To see how well the teams worked with law enforcement and how well respected they are in the community was really, really inspiring,” Herod says. Since Eugene and Denver have many differences (Eugene has a population of 170,000, is more rural, and less diverse than Denver), STAR will be a pilot program so that officials can determine what works. With DPD on board to try the program out, Herod believes the city has shown its true commitment to addressing the issues of mental health and substance misuse in a more “humane” way.

The program will pair EMTs and paramedics with health clinicians or peer navigators to respond to 911 dispatches involving a mental health or substance misuse issue. 

3. Verbal De-Escalation Training for First Responders | $24,246

Denver Health Paramedics and the Denver Fire Department will be equipped with tools that can help curtail the escalation of potentially threatening situations involving substance misuse or mental health distress. The training program, which is a pilot, will use Denver law enforcement’s existing Crisis Intervention Training (CIT) as a starting point.

As for what’s next on the docket, Caring for Denver is gearing up to review new grant proposals from city agencies, schools, nonprofits, and other stakeholder groups. After March, when the exact 2019 tax revenue is released (it’s expected to be close to $36.1 million), the foundation will review submitted proposals. Since the foundation is still brand new, they plan to review proposals and award grants one at a time. “We want to make sure we’re doing it right before we open up the next [grant area],” says Meinhold. 

Regardless of how many programs the foundation is able to fund this year, every penny of funding will be doled out. “We want the money in community,” Meinhold says. In particular, Herod hopes to see underserved populations and “unlikely contenders,” like groups who have never been funded by a large foundation before, vie for grant money.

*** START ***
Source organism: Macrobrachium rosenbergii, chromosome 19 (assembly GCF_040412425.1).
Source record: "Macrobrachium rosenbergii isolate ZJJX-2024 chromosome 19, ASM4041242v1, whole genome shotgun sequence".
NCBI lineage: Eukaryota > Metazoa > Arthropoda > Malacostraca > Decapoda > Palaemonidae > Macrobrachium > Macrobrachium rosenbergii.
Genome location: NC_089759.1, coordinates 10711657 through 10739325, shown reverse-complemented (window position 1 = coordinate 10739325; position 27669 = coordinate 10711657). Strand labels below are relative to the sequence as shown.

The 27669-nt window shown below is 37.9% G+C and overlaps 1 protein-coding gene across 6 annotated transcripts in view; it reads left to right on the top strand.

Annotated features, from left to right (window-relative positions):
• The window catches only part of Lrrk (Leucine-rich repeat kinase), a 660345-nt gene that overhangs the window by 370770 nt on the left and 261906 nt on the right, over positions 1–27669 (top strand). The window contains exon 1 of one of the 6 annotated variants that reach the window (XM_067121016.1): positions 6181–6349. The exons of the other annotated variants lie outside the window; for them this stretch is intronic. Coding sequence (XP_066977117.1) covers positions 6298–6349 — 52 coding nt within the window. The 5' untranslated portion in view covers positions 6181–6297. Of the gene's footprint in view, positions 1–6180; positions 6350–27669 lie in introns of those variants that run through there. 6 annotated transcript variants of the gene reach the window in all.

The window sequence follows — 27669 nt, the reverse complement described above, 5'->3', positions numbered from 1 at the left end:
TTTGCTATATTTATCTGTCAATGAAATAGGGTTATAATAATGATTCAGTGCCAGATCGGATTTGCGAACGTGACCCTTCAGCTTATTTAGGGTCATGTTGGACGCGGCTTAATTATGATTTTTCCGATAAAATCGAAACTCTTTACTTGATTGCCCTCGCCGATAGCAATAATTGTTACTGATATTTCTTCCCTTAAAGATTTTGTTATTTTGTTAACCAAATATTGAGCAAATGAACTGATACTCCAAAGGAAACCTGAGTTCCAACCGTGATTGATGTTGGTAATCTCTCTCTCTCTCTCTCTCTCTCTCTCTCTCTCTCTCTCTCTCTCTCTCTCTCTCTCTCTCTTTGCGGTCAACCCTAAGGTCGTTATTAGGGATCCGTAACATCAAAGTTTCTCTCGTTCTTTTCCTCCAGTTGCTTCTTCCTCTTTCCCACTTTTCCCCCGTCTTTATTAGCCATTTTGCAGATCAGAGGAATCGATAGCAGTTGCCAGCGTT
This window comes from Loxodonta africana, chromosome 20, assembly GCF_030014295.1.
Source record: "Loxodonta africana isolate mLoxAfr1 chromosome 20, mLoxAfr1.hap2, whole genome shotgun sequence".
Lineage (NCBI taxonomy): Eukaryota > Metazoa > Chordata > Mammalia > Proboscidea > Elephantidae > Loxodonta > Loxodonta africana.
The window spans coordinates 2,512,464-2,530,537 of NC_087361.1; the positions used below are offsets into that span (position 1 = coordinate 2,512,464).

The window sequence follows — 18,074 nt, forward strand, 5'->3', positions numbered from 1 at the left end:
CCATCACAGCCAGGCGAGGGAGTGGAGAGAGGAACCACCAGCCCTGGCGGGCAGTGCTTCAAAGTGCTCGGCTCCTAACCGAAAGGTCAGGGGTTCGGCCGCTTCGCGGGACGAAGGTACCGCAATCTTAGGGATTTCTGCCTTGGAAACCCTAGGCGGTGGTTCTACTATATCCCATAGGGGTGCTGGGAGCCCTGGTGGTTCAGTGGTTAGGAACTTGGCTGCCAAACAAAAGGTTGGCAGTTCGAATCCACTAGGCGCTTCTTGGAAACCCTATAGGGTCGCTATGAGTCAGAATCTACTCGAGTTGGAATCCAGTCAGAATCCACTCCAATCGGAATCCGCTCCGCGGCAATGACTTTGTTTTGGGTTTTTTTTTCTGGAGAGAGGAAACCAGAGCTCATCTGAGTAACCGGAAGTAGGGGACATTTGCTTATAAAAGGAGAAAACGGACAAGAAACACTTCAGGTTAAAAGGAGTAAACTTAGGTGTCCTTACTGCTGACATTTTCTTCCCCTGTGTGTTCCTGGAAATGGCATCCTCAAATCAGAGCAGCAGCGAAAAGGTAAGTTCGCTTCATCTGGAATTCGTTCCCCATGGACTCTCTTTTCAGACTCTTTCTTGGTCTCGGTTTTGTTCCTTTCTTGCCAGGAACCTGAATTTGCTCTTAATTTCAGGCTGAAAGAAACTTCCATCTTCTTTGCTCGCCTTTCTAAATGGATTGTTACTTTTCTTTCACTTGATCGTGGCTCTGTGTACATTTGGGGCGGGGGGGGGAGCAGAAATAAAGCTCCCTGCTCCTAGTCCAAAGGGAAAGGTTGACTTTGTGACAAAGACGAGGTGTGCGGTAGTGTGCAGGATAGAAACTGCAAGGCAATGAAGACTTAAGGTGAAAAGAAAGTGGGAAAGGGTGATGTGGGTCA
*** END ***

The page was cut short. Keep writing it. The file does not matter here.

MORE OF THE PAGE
Seeing tangible results may take some time, but Caring for Denver is optimistic. “I want to be clear that what we’re asking for here is a culture shift,” Herod says. “It’s not easy, but I’m so glad that these folks are on board.”

Caring for Denver Foundation Announces Priority Funding Areas

   

Caring for Denver Foundation Announces Priority Funding Areas

Media contact: Taylor Roddy • 312.208.6483 • taylor@caring4denver.org

Denver, CO – Caring for Denver Foundation recently released its initial strategic funding report outlining key funding areas to help address the mental health and substance misuse challenges facing the City and County of Denver.

Under leadership from Executive Director, Lorez Meinhold, Caring for Denver operates as an independent nonprofit foundation to oversee and distribute nearly $35M per year in funding to help catalyze bold and meaningful impact in our communities. Architected by State Representative Leslie Herod and funded by voters in 2018, Caring for Denver will harness the strength of the voter initiative in 2018 to partner with those on the front lines to forge a new path for tackling the right challenges with the most effective solutions by not only listening, but learning from the community from which it was created.